The spread of production shutdowns hitting carmakers in the US and Europe as they wait for parts from tier suppliers stretched by the sudden resurgence in assembly is showing no sign of abatement this week. But it has been good news for emergency logistics providers who have seen demand for their services remain strong since last summer.
In the latest European incident, Volkswagen was forced to suspend production at its Wolfsburg plant in Germany on Monday this week, cutting three shifts because of a parts shortage affecting both its suppliers and its engine plants. The stoppage follows a one-shift cancellation there for similar reasons on 22 January.
VW said that the most recent idling was put into effect to balance the supply of parts. “We hope to be able to stabilise the material supply chain with this production stop,” a company spokesman confirmed.
The recent strong demand shown for German vehicles in both China and the US is making parts supply a particular issue for carmakers such as VW; BMW and Daimler are two others increasing capacity to keep up with demand in export markets.
Volkswagen is said to be targeting an increase in deliveries by 5% this year after deliveries in China set a new record last year, growing 37.4% to 1.9m units. In the US, the group brands delivered 360,300 units during the twelve-month period, corresponding to growth of nearly 21%. This helped push record total global sales to a record 7.14m vehicles last year.
Tiers suppliers along the supply chain are now feeling the pressure to meet this demand, with many relying on emergency shipments to meet critical production schedules.
“OEM production continues to be threatened by supply of parts, through knock-on effects of the recession,” commented Brad Brennan, CEO of Evolution Time Critical.
Tier suppliers have encountered problems in restoring resources, he said, and are struggling with increased volumes and changed delivery profiles.
“Many of our commissions have been to support lean supply chains which are pulling on strained production facilities at the end of the chain.”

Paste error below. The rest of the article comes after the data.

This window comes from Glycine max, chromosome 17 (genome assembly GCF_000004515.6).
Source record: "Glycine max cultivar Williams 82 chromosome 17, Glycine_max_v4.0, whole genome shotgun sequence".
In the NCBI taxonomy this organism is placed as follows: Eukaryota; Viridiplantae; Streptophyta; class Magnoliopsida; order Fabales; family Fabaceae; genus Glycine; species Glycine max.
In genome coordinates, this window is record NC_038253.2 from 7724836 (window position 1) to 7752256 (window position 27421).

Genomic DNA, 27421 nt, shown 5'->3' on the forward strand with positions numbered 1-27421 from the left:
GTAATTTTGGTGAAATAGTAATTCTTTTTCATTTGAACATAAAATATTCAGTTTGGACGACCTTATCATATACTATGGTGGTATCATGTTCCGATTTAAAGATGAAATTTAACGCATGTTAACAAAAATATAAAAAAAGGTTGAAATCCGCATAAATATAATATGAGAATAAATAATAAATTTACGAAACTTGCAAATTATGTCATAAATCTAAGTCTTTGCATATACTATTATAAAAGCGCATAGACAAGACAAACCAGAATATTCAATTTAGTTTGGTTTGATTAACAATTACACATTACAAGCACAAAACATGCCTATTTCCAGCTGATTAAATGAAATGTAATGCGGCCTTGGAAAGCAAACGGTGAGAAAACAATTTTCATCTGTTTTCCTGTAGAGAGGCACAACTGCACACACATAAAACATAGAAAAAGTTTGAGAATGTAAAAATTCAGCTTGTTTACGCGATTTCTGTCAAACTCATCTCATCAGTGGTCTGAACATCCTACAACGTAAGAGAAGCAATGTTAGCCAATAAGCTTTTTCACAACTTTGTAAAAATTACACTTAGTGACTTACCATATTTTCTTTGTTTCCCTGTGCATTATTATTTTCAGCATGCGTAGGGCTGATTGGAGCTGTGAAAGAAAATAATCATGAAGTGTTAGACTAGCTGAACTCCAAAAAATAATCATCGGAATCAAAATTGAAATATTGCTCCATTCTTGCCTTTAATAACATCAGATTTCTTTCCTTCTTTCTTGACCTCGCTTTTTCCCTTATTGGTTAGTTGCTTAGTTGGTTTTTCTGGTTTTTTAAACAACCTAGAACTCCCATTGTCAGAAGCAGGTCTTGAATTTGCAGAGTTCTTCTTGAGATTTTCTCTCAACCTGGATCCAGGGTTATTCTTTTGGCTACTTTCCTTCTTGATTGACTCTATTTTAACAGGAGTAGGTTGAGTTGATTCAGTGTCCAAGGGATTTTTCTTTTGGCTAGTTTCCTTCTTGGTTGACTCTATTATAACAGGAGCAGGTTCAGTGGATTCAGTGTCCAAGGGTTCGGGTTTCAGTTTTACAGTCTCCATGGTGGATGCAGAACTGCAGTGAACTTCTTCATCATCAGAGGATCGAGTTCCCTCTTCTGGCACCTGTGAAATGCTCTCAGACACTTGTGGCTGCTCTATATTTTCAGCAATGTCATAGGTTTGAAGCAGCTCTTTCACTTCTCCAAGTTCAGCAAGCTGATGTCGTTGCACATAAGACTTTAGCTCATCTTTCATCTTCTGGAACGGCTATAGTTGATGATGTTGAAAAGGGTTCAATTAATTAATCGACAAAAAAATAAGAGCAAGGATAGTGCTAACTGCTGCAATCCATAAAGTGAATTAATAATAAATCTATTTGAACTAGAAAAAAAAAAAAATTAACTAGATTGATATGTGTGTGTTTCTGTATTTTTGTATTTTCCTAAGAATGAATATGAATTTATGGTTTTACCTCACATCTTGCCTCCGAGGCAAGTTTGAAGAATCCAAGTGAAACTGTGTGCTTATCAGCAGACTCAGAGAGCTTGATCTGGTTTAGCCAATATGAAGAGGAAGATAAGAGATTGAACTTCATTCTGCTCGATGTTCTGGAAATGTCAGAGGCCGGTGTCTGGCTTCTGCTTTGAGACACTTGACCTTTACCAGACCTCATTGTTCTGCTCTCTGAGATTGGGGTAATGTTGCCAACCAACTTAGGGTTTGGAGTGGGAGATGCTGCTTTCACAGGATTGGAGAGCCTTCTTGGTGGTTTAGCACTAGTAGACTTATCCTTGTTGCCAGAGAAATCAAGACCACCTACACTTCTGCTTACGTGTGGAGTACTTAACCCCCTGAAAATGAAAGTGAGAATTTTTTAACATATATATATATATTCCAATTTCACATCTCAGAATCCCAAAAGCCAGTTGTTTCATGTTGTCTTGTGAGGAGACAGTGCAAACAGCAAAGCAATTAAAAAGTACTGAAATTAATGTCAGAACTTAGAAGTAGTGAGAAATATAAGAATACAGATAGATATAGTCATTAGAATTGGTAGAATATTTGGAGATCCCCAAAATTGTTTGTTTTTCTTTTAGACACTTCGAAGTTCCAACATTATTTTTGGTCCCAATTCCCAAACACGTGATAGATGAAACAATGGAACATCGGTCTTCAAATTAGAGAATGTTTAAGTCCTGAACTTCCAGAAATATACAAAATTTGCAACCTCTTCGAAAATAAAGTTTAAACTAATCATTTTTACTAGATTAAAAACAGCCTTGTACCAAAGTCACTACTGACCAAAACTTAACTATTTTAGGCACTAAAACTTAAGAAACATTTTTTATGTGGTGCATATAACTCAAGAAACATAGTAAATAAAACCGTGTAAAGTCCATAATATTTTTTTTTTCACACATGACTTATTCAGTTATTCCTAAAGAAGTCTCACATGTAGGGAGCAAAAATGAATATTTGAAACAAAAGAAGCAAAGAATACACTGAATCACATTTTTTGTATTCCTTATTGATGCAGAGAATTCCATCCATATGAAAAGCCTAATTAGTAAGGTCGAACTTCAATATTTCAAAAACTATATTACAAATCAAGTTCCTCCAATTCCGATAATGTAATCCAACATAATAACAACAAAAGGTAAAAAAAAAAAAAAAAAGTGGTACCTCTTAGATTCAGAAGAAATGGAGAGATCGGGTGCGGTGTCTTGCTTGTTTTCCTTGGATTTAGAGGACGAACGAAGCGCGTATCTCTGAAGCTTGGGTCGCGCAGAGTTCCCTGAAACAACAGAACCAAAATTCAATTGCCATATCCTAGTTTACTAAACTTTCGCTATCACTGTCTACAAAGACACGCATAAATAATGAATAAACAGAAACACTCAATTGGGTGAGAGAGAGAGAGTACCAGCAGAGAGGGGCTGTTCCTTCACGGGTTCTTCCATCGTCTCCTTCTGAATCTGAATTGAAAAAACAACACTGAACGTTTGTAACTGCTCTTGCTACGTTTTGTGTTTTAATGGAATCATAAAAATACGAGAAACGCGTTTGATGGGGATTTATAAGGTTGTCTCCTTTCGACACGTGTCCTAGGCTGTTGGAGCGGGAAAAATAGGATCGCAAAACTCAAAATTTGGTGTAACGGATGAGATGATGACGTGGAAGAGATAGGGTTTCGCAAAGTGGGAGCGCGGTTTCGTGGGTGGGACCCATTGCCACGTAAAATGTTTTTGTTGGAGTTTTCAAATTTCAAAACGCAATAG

Brennan described how Evolution Time Critical provided a series of deliveries this year from a tier one that had to temporarily suspend production at a plant and move it to another country. 
“This involved a number of critical deliveries using our Back-On Track service, where we gradually moved 'through the gears' from emergency airfreight to standard airfreight , then dedicated road, until we were able to hand back to the normal supply chain logistics operator,” he explained.
The situation has also affected many of the scheduled services run by the large 3PLs who have taken out or sold assets used to move materials, making it harder for them to respond to the fluctuation in demand defining the market at the moment.
Priority Freight’s managing director, Neal Williams, said that since last July the company had seen a consistently high demand for its services, with the exception of last August’s plant shutdowns, but that January had been its busiest month thus far.
“We’ve had days when we’ve chartered 20 aircraft per day and this isn’t restricted to a tier supplier or one OEM. It has been spread across the tiers, we’ve had a huge amount of activity from tier three to tier one.”
Inbound at Wolfsburg
VW’s plant in Wolfsburg is lauded by the company as “the biggest motor vehicle factory in the world under one roof”, with a daily production capacity of about 4,000 vehicles, producing the Golf, Golf Plus and Touran. Monday’s stoppage affected the production of 3,000 vehicles.
The company receives parts and material for these vehicles from around 1,900 companies on a daily basis, but disruption to any one of those suppliers requires a flexible process to adjust intake, which for VW is supplied by German specialist Inform and is called SynchroSupply.
“The reaction in SyncroSupply is fairly simple, as it is a well-defined production stop for a specified duration,” said Inform’s vice president of Manufacturing Logistics, Matthias Berlit. “In these cases SyncroSupply either receives information via an interface that the material is not needed or the Control Tower manually deletes the time-windows for all deliveries across three shifts.”
Delivery and production are shifted parallel and made ready to handle delivery ahead of production taking off again.
Material supply problems have also recently hit North America. Last week Ford suspended production at its Dearborn plant in the US because of a parts production also affecting engine supply (read more here). It followed this with a stoppage at its Kentucky plant on Friday.
Chrysler’s Windsor plant in Ontario also began a week-long stoppage on Monday this week because of a part shortage but would not discuss the details, stating only that it was not related to engine production and that it was “constantly monitoring [its] supply base and delivery systems.”